2.9. Electrophoresis and Immunoblotting of Mitochondrial Proteins

To prepare samples for quantifying the levels of mitochondrial proteins, aliquots of native mitochondria (2 mg/mL) were solubilized in Laemmli buffer in Eppendorf tubes and heated for 3 min at 95 °C. Aliquots of the mitochondrial samples equalized by the protein concentration (10 µg of mitochondrial protein) were applied to the gel lanes and subjected to electrophoresis followed by Western blot analysis. Mitochondrial samples were separated by 12.5% SDS-PAGE and transferred to a 0.45 µm nitrocellulose membrane (Amersham, Germany). The proteins of PageRuler Prestained Protein Ladder (Thermo Fisher Scientific, Waltham, MA, USA) was used as markers. After overnight blocking, the membrane was incubated with the appropriate primary antibody. The monoclonal rabbit anti-MCU (#14997), anti-CBARA/MICU1 antibody (#12524) and anti-ANT2/SLC25A5 (#14671) antibodies were from Cell Signalling technology Inc (Danvers, MA, USA). The total OXPHOS Rodent WB Antibody Cocktail (ab110413), containing α-subunit of complex V (CV-ATP5A-55 kDa), anti-VDAC1 (ab154856) and the polyclonal rabbit antibodies Anti-CCDC109B (ab170715), anti-cyclophilin F (CypD) (ab64935) and anti-ANT1 (ab102032) were from Abcam (Cambridge, GB). The immunoreactivity was detected using the appropriate secondary antibody conjugated to horseradish peroxidase (#7074, Cell Signaling technology Inc., Danvers, MA, USA). Peroxidase activity was detected with ECL chemiluminescence reagents (Pierce, Rockford, IL, USA). The relative levels of the detected proteins were visualized using an LI-COR system (LI-COR, Lincoln, NE, USA). Optical density measurements were performed using LI-COR Image Studio software.

2.10. Fatty Acid Composition of Mitochondrial Phospholipids

The fatty acid composition of mitochondrial phospholipids was determined using the method of gas chromatography. Lipids were extracted from liver mitochondria using the modified method by Bligh and Dyer [24]. Mitochondria (1 mg/mL) were placed in a centrifuge tube, then 200 μL of water and 900 μL of chloroform/methanol mixture (2:1, v/v) were added. The mixture was kept at room temperature for 30 min and stirred periodically. Heptadecanoic acid (C17:0, 15 μg/mL) in hexane was added to each sample as an internal standard. Chloroform and water/methanol layers were separated by centrifugation at 10,000× g for 10 min at 4 °C. The lower layer of the extract containing the lipid fraction was collected and evaporated to dryness in a stream of argon at 25 °C. The obtained fractions were methylated with one volume of 5% sulfuric acid/methanol (v/v) at 100 °C for 3 h. The reaction was stopped by the addition of three volumes of 5% K2CO3 (v/v). Methyl ethers were extracted by four volumes of hexane and then evaporated in a stream of nitrogen to a volume of 100 μL. Samples were analyzed using a Chromatek-Crystal 5000 gas chromatography system (Chromatek, Yoshkar-Ola, Russia). On the basis of the chromatograms obtained, the following indexes were calculated: TFA, the total amount of fatty acids; SFA, the total amount of saturated fatty acids; PUFA, the total amount of polyunsaturated fatty acids; and the unsaturation index (UI), which was calculated by multiplying the amount of a fatty acid by the number of double bonds in its structure.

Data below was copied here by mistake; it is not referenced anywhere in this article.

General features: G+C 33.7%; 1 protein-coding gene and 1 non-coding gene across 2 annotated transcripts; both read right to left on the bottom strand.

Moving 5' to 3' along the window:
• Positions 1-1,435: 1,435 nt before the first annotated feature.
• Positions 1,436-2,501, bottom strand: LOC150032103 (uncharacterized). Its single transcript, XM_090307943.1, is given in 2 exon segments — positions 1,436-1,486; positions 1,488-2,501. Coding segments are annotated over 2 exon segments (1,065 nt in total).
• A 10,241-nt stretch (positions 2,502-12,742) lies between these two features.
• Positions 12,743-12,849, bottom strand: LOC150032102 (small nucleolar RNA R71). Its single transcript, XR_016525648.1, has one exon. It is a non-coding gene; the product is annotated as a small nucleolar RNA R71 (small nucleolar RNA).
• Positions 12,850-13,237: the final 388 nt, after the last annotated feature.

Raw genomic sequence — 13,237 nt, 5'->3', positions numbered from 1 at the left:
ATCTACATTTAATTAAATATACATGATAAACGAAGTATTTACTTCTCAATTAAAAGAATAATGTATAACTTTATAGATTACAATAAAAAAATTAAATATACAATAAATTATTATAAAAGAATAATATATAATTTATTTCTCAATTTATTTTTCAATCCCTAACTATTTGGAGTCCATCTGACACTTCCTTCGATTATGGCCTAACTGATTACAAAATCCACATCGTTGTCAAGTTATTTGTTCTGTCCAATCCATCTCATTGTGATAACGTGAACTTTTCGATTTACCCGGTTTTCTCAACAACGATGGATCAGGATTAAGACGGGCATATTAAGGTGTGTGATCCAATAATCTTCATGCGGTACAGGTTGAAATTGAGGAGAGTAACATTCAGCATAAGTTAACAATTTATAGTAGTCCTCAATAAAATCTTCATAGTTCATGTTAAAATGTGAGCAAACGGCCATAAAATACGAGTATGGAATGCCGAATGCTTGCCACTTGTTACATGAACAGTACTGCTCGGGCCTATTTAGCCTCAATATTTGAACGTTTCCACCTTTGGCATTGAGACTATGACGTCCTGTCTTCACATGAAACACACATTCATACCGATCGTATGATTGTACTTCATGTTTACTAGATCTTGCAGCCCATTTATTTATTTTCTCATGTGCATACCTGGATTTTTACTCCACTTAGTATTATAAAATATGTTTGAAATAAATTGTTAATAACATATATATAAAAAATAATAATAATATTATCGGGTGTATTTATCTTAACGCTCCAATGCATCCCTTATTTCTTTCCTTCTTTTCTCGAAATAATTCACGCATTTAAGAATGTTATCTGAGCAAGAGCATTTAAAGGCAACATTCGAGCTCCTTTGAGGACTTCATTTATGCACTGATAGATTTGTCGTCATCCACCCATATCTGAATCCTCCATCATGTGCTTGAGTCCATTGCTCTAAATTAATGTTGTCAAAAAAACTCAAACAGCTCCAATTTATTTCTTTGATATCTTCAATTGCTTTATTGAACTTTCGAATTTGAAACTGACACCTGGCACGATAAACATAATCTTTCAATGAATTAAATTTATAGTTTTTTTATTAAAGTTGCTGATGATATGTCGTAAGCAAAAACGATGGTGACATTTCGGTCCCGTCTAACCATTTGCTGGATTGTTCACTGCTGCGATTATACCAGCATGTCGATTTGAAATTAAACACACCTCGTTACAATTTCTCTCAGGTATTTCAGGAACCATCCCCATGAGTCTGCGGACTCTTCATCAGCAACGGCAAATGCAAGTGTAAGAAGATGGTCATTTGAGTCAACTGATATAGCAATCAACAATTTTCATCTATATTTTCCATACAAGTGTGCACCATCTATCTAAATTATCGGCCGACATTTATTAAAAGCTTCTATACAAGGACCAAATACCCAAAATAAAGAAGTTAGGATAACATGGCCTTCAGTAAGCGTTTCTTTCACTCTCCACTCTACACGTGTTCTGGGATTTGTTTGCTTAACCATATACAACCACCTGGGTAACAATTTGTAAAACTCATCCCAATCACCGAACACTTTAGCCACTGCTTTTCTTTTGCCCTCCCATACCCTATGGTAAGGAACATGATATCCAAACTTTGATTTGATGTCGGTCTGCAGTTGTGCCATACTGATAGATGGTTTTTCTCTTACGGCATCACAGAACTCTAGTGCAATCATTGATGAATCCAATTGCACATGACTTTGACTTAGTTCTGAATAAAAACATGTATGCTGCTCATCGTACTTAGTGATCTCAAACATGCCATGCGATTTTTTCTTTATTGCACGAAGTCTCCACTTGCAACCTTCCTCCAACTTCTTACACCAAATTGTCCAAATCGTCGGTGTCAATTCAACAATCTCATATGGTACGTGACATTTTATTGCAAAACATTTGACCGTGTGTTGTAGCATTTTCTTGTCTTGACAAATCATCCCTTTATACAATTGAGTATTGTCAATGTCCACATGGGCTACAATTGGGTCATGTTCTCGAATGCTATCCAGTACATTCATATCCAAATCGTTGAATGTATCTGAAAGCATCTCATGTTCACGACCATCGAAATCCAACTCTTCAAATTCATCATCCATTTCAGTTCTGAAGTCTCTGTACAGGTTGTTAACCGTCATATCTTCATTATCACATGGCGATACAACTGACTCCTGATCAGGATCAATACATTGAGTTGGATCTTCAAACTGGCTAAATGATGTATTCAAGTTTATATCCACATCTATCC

2.11. Statistical Analysis

The data were analyzed using the GraphPad Prism 7 (GraphPad Software, San Diego, CA, USA) and Microsoft Excel 2016 (Microsoft, Redmond, WA, USA) software and were presented as means ± SEM of four to five experiments. Statistical differences between the means were determined by a two-tailed t-test; p < 0.05 was considered to be statistically significant.

3. Results

Table 1 shows data on the level of blood glucose and weight of control and experimental rats. One can see that initially, the animals were approximately of the same weight. However, animals from the experimental group, which were injected with streptozotocin (70 mg/kg), gained much less weight than control animals over the experimental two-week period. By the end of this period, the level of blood glucose in experimental animals was significantly higher than in animals of the control group.